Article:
Linda Wood Rondeau

Lessons Along The Way - Sample


READING: Nehemiah 6:16-19

Blessed is a man who perseveres under trial; for once he has been approved, he will receive the crown of life which the Lord has promised to those who love Him (James 1:12 NASB)

Conflict. Conflict. Conflict. That’s the mantra of the fiction writer. Take your characters, make them uncomfortable, and turn up the heat. Like an overtaxed character, we wonder why life must be so complicated. Can’t we just finish out our days on a warm sunlit beach, stretched in our lawn chairs? No job hassles, no family issues, no teenagers to worry about?

As much as our human nature detests the uncomfortable, opposition is a good thing. It heightens our awareness and drives us from our complacency. God allows adversity in our lives, not to relish in our discomfort like the twisted mind of an overzealous author, but rather God uses adversity to enhance our lives. For when we look back, we can say, “Not of might, nor by power, but by His spirit” (Zechariah 4:6 KJV).

Such was the case with Nehemiah, an Israelite prophet during the period of Babylonian captivity. Nehemiah was the king’s cupbearer. In this position, Nehemiah put his life on the line. He must test the wine before giving it to the king to make certain the drink had not been poisoned. Definitely overqualified for his position, but Nehemiah was educated and sensitive. He might have better served the king as a scholar or advisor. But instead of grieving about his underappreciated status, he served the king faithfully and won his favor. When Nehemiah became burdened with the condition of his homeland, his countenance changed, alerting the king to his troubled state … though Nehemiah said nothing. After hearing his concern, the king permitted Nehemiah to return to Jerusalem. In addition, the king provided provisions for the enormous task of rebuilding the wall.

Yet Nehemiah’s challenges had only begun. There were those who viewed a renewed Jerusalem as a threat to acquired power. They hinged a four-pronged attack against Nehemiah’s vision: physical, mental, social, and spiritual, even before the first brick was laid.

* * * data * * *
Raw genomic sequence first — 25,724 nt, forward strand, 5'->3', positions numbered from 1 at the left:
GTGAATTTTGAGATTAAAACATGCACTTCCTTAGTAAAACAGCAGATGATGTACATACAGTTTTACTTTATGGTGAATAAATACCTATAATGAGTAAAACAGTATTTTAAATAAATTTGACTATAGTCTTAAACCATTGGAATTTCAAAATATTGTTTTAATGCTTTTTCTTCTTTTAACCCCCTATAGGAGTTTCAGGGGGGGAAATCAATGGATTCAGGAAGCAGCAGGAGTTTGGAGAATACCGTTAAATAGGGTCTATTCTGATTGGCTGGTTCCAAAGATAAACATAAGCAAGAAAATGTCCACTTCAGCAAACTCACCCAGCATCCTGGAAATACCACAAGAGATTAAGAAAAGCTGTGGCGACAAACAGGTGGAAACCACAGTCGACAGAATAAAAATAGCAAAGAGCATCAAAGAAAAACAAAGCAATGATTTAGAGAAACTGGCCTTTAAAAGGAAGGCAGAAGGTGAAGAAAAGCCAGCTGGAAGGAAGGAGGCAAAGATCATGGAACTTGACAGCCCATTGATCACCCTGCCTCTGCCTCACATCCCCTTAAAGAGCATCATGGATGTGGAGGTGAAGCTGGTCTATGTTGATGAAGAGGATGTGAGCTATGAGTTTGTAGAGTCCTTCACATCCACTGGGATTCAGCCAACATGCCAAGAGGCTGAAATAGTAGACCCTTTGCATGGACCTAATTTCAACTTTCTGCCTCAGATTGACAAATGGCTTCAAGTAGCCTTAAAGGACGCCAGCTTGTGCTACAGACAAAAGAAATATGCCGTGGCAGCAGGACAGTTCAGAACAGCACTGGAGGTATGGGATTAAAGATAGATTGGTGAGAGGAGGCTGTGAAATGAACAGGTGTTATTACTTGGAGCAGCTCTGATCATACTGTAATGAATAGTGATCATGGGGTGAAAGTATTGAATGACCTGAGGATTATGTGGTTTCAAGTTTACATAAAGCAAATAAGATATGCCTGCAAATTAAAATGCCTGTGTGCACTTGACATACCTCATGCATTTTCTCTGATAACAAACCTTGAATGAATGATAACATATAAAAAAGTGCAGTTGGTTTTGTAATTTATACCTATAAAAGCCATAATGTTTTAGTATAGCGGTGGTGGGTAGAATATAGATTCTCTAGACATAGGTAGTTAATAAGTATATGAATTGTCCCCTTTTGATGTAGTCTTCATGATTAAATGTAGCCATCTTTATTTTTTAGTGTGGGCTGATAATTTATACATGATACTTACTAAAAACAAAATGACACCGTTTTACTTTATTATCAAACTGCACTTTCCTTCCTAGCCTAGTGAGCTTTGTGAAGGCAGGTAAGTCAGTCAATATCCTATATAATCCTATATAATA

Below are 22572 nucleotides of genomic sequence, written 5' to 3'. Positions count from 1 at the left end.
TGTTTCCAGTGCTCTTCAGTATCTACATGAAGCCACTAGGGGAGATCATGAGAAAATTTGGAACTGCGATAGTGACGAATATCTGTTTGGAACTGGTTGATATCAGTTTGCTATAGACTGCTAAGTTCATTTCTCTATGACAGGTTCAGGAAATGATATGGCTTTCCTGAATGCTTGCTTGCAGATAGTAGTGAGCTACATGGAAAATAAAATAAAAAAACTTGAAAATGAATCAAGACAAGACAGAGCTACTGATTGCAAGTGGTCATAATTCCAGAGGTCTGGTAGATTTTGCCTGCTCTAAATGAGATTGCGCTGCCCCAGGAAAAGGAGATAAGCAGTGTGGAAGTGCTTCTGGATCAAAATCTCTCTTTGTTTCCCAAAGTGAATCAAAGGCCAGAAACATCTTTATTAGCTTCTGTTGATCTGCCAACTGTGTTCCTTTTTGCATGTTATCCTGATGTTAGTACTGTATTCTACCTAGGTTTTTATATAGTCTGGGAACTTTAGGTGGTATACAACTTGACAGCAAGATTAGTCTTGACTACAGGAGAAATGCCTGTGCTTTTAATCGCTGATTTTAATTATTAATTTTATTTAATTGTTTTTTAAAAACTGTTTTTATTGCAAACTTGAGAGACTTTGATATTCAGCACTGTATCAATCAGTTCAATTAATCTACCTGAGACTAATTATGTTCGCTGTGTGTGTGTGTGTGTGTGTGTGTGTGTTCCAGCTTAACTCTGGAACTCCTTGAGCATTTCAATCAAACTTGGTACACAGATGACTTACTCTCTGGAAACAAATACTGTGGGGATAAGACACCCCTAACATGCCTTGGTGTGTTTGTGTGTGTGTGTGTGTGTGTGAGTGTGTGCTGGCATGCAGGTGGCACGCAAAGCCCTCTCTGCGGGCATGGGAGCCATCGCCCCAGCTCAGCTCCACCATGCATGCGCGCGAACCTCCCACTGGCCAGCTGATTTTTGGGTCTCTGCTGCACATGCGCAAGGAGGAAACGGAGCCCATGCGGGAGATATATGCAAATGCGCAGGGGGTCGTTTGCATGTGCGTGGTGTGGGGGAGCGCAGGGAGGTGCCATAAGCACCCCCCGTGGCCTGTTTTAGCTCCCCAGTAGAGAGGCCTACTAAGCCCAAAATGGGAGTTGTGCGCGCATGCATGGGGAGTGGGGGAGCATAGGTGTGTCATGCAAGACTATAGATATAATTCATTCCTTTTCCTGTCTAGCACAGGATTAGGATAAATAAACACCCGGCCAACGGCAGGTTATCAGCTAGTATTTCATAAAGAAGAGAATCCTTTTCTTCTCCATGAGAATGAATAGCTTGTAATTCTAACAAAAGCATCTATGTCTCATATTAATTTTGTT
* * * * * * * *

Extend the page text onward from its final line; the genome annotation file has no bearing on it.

“Give up, Nehemiah,” some said.

“God has forgotten you.”

“God has changed His mind.”

“You’ve bitten off a whole lot more than you can chew.”

There were some who most likely said, “You must not have heard God correctly.”

Nehemiah held fast to what he believed to be God’s will for his people. Instead of taking the negativity to heart, Nehemiah prayed. As he prayed, his confidence increased (Nehemiah 4:6). In spite of false flattery, duplicity, and personal attack, the impossible was achieved in a phenomenal fifty-two days (6:15). Nehemiah did not put his trust in men, but in God.

Do you believe God has called you to a work that seems insurmountable? No one would criticize you for abandoning the job when attacked from all sides. Satan’s taunts are often overwhelming. However, God calls us to put our trust in him when men’s counsel would have you give up.
In addition to death and taxes, Jesus predicted universal adversity. But he has also promised victorious Christian living within the same reference (John 16:33). Therefore, as Nehemiah learned, we can be confident that if we are experiencing adversity, God has already paved the way for success … otherwise, why would Satan even bother to discourage us?


Help me, Lord, to see opportunity and not failure. Give me the wisdom and strength to face those seemingly impossible tasks. 

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